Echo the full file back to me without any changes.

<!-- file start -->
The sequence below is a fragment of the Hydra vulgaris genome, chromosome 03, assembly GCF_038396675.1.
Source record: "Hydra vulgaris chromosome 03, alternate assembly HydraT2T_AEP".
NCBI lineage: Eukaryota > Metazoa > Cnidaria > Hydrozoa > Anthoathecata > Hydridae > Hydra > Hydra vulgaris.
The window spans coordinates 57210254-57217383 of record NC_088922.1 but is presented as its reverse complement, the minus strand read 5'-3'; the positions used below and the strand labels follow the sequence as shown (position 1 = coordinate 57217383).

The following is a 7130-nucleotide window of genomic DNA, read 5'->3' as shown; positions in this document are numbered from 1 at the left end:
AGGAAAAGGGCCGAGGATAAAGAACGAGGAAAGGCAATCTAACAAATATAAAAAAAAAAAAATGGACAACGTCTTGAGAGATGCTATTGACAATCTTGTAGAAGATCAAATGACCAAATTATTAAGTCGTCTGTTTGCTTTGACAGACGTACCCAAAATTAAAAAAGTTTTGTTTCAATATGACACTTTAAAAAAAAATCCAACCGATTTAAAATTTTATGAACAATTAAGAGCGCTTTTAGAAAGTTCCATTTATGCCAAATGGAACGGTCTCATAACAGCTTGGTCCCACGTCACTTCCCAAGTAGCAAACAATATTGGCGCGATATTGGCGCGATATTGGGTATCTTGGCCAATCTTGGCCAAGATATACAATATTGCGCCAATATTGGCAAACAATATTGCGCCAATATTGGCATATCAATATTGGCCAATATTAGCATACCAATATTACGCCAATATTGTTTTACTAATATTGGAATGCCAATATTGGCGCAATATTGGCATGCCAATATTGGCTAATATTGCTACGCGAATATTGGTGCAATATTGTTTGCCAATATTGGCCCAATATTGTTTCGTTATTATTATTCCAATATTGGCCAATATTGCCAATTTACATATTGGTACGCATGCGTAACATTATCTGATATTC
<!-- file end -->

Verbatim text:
The sequence below is a fragment of the Hydra vulgaris genome, chromosome 03, assembly GCF_038396675.1.
Source record: "Hydra vulgaris chromosome 03, alternate assembly HydraT2T_AEP".
NCBI lineage: Eukaryota > Metazoa > Cnidaria > Hydrozoa > Anthoathecata > Hydridae > Hydra > Hydra vulgaris.
The window spans coordinates 57210254-57217383 of record NC_088922.1 but is presented as its reverse complement, the minus strand read 5'-3'; the positions used below and the strand labels follow the sequence as shown (position 1 = coordinate 57217383).

The following is a 7130-nucleotide window of genomic DNA, read 5'->3' as shown; positions in this document are numbered from 1 at the left end:
AGGAAAAGGGCCGAGGATAAAGAACGAGGAAAGGCAATCTAACAAATATAAAAAAAAAAAAATGGACAACGTCTTGAGAGATGCTATTGACAATCTTGTAGAAGATCAAATGACCAAATTATTAAGTCGTCTGTTTGCTTTGACAGACGTACCCAAAATTAAAAAAGTTTTGTTTCAATATGACACTTTAAAAAAAAATCCAACCGATTTAAAATTTTATGAACAATTAAGAGCGCTTTTAGAAAGTTCCATTTATGCCAAATGGAACGGTCTCATAACAGCTTGGTCCCACGTCACTTCCCAAGTAGCAAACAATATTGGCGCGATATTGGCGCGATATTGGGTATCTTGGCCAATCTTGGCCAAGATATACAATATTGCGCCAATATTGGCAAACAATATTGCGCCAATATTGGCATATCAATATTGGCCAATATTAGCATACCAATATTACGCCAATATTGTTTTACTAATATTGGAATGCCAATATTGGCGCAATATTGGCATGCCAATATTGGCTAATATTGCTACGCGAATATTGGTGCAATATTGTTTGCCAATATTGGCCCAATATTGTTTCGTTATTATTATTCCAATATTGGCCAATATTGCCAATTTACATATTGGTACGCATGCGTAACATTATCTGATATTC